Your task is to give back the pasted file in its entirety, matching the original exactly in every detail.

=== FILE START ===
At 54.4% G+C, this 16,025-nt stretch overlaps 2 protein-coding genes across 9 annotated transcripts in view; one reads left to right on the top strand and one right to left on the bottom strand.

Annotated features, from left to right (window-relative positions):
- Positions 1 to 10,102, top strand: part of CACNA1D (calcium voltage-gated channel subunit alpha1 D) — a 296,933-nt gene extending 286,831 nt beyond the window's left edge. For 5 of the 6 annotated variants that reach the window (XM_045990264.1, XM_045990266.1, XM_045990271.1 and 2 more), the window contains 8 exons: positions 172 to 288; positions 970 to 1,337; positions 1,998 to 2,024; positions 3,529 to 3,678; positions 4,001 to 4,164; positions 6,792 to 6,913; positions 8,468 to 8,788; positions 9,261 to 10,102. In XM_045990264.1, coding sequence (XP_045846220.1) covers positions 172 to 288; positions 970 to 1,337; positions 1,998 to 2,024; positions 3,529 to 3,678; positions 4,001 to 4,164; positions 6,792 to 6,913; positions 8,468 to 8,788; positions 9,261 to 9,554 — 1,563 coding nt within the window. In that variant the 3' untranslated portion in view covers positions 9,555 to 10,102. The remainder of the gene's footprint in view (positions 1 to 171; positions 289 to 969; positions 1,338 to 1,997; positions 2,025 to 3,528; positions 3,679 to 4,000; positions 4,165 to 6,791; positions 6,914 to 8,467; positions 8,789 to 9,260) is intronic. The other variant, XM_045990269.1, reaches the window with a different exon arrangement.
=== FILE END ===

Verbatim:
At 54.4% G+C, this 16,025-nt stretch overlaps 2 protein-coding genes across 9 annotated transcripts in view; one reads left to right on the top strand and one right to left on the bottom strand.

Annotated features, from left to right (window-relative positions):
- Positions 1 to 10,102, top strand: part of CACNA1D (calcium voltage-gated channel subunit alpha1 D) — a 296,933-nt gene extending 286,831 nt beyond the window's left edge. For 5 of the 6 annotated variants that reach the window (XM_045990264.1, XM_045990266.1, XM_045990271.1 and 2 more), the window contains 8 exons: positions 172 to 288; positions 970 to 1,337; positions 1,998 to 2,024; positions 3,529 to 3,678; positions 4,001 to 4,164; positions 6,792 to 6,913; positions 8,468 to 8,788; positions 9,261 to 10,102. In XM_045990264.1, coding sequence (XP_045846220.1) covers positions 172 to 288; positions 970 to 1,337; positions 1,998 to 2,024; positions 3,529 to 3,678; positions 4,001 to 4,164; positions 6,792 to 6,913; positions 8,468 to 8,788; positions 9,261 to 9,554 — 1,563 coding nt within the window. In that variant the 3' untranslated portion in view covers positions 9,555 to 10,102. The remainder of the gene's footprint in view (positions 1 to 171; positions 289 to 969; positions 1,338 to 1,997; positions 2,025 to 3,528; positions 3,679 to 4,000; positions 4,165 to 6,791; positions 6,914 to 8,467; positions 8,789 to 9,260) is intronic. The other variant, XM_045990269.1, reaches the window with a different exon arrangement.